Read more  (78kb, PDF)



__________________


L

Posts: 131433
Date:
RE: 55 Cancri
Permalink  
 


A team of American astronomers announced today (Tuesday, Nov. 6, 2007) the discovery of a record-breaking fifth planet around the nearby star 55 Cancri, making it the only star aside from the sun known to have five planets.
The discovery comes after 19 years of observations of 55 Cancri and represents a milestone for the California and Carnegie Planet Search team, which this year celebrates the 20th anniversary of its first attempts to find extrasolar planets by analysing the wobbles they cause in their host star.

Read more

Position (2000):     RA = 08 52 37.60,      DEC = +28 20 02.6


Astronomers have announced the discovery of a fifth planet circling 55 Cancri, a star beyond our solar system. The star now holds the record for number of confirmed extrasolar planets orbiting in a planetary system.
55 Cancri is located 41 light-years away in the constellation Cancer and has nearly the same mass and age as our sun. It is easily visible with binoculars. Researchers discovered the fifth planet using the Doppler technique, in which a planet's gravitational tug is detected by the wobble it produces in the parent star. NASA and the National Science Foundation funded the research.
The newly discovered planet weighs about 45 times the mass of Earth and may be similar to Saturn in its composition and appearance. The planet is the fourth from 55 Cancri and completes one orbit every 260 days. Its location places the planet in the "habitable zone," a band around the star where the temperature would permit liquid water to pool on solid surfaces. The distance from its star is approximately 116.7 million kilometres, slightly closer than Earth to our sun, but it orbits a star that is slightly fainter.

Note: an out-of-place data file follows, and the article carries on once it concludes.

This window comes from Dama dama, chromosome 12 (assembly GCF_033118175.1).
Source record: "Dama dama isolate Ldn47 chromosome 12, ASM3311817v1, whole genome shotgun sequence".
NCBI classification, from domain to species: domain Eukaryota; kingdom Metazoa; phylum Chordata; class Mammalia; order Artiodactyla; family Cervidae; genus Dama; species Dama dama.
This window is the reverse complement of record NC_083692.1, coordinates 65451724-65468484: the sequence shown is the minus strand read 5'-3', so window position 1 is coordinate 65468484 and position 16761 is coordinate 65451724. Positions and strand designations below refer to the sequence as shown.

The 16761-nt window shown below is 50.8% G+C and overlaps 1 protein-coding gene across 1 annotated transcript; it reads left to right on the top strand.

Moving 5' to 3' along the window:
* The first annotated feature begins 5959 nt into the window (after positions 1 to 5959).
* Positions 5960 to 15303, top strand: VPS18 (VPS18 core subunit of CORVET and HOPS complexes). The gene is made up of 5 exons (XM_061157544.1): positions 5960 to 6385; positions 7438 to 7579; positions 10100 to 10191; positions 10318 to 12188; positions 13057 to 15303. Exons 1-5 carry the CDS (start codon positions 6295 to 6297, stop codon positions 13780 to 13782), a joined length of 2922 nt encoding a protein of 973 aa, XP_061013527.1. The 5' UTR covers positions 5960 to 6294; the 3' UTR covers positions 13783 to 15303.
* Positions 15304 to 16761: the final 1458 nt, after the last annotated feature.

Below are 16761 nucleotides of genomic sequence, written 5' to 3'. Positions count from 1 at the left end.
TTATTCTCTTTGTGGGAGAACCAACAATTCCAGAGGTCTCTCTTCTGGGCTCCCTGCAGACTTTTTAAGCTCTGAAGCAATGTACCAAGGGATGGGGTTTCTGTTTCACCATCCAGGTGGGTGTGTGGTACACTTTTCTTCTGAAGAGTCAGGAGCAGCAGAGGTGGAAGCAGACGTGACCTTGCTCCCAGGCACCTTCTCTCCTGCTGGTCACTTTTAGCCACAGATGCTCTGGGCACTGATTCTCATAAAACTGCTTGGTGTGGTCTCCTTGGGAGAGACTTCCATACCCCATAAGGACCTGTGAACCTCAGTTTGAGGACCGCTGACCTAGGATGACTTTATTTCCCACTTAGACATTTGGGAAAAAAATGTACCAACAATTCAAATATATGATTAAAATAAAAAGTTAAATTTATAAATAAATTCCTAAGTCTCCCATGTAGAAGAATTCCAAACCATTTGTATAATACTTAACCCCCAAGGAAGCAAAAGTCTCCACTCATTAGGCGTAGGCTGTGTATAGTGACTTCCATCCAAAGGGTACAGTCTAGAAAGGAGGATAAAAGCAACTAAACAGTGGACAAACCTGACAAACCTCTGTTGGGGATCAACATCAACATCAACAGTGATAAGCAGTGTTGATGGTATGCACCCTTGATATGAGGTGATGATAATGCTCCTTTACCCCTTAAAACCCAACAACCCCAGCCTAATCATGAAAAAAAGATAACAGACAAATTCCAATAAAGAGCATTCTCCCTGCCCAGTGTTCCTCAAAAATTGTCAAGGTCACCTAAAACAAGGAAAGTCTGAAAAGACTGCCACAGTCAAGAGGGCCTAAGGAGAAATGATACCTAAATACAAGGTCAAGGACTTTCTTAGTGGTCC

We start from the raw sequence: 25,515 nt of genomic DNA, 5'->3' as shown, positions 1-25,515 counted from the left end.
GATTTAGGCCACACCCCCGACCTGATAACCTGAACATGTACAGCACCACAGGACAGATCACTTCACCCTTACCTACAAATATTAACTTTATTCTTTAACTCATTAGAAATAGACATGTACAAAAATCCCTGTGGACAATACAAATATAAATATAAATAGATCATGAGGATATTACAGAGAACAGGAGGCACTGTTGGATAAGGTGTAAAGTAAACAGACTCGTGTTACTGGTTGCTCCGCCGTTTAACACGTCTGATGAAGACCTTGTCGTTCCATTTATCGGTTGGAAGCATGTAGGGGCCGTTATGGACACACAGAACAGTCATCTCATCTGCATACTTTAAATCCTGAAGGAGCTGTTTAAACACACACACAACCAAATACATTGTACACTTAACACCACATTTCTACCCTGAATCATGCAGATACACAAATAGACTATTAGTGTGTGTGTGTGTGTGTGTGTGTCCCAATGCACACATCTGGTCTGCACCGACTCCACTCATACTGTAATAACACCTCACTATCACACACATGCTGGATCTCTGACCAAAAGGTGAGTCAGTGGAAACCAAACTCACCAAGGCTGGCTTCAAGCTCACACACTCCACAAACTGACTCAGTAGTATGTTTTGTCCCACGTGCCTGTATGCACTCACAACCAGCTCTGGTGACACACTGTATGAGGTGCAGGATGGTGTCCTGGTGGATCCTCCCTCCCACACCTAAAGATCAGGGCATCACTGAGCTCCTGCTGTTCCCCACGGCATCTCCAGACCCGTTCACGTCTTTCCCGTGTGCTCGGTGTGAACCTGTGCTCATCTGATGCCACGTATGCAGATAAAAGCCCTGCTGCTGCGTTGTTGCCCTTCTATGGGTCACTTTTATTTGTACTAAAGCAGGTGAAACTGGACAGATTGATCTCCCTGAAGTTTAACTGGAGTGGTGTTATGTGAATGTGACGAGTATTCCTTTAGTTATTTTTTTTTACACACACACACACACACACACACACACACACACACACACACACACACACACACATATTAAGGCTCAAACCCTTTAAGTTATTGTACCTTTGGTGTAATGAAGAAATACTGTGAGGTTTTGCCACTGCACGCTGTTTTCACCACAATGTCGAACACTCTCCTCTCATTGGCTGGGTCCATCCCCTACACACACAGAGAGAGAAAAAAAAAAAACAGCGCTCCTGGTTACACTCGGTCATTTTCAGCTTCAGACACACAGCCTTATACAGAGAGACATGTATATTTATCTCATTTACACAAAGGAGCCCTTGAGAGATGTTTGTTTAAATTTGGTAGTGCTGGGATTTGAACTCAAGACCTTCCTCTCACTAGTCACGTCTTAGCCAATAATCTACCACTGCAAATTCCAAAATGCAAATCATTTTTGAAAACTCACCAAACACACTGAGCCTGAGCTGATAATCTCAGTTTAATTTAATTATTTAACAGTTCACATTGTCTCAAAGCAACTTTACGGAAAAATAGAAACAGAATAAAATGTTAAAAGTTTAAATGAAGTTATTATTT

Read more



__________________


L

Posts: 131433
Date:
Permalink  
 

Astronomers unveil portrait of "super-exotic super-Earth:" Densest known rocky planet

The planet, named 55 Cancri e, is 60 per cent larger in diameter than Earth but eight times as massive. Twice as dense as Earth - almost as dense as lead - it is the densest solid planet known, according to a team led by astronomers from the Massachusetts Institute of Technology (MIT), the University of British Columbia (UBC), the Harvard-Smithsonian Center for Astrophysics and the University of California at Santa Cruz (UCSC).
The research, based on observations from Canada's MOST (Microvariability & Oscillations of STars) space telescope, was released online today at arXiv.org and has been submitted for publication in The Astrophysical Journal Letters. MOST is a Canadian Space Agency mission.
Approximately 40 light years from Earth, 55 Cancri e orbits a star - called 55 Cancri A - so closely that its year is less than 18 hours long.

Read more 

55 Cancri
This wide-angle photograph of the night sky shows the location of 55 Cancri, a star where astronomers have found a record-breaking five planets.

Expand (713kb, 1247 x 859) | Image, no labels (807Kb, 1280 x 1230)

55 Cancri.kmz
Google Sky file


55 Cancri (1 Cnc)

Location
RA: 8h52m35.8s
DEC: +28°19m51.0s



__________________
«First  <  1 2 3 | Page of 3  sorted by
 
Quick Reply

Please log in to post quick replies.



Create your own FREE Forum
Report Abuse
Powered by ActiveBoard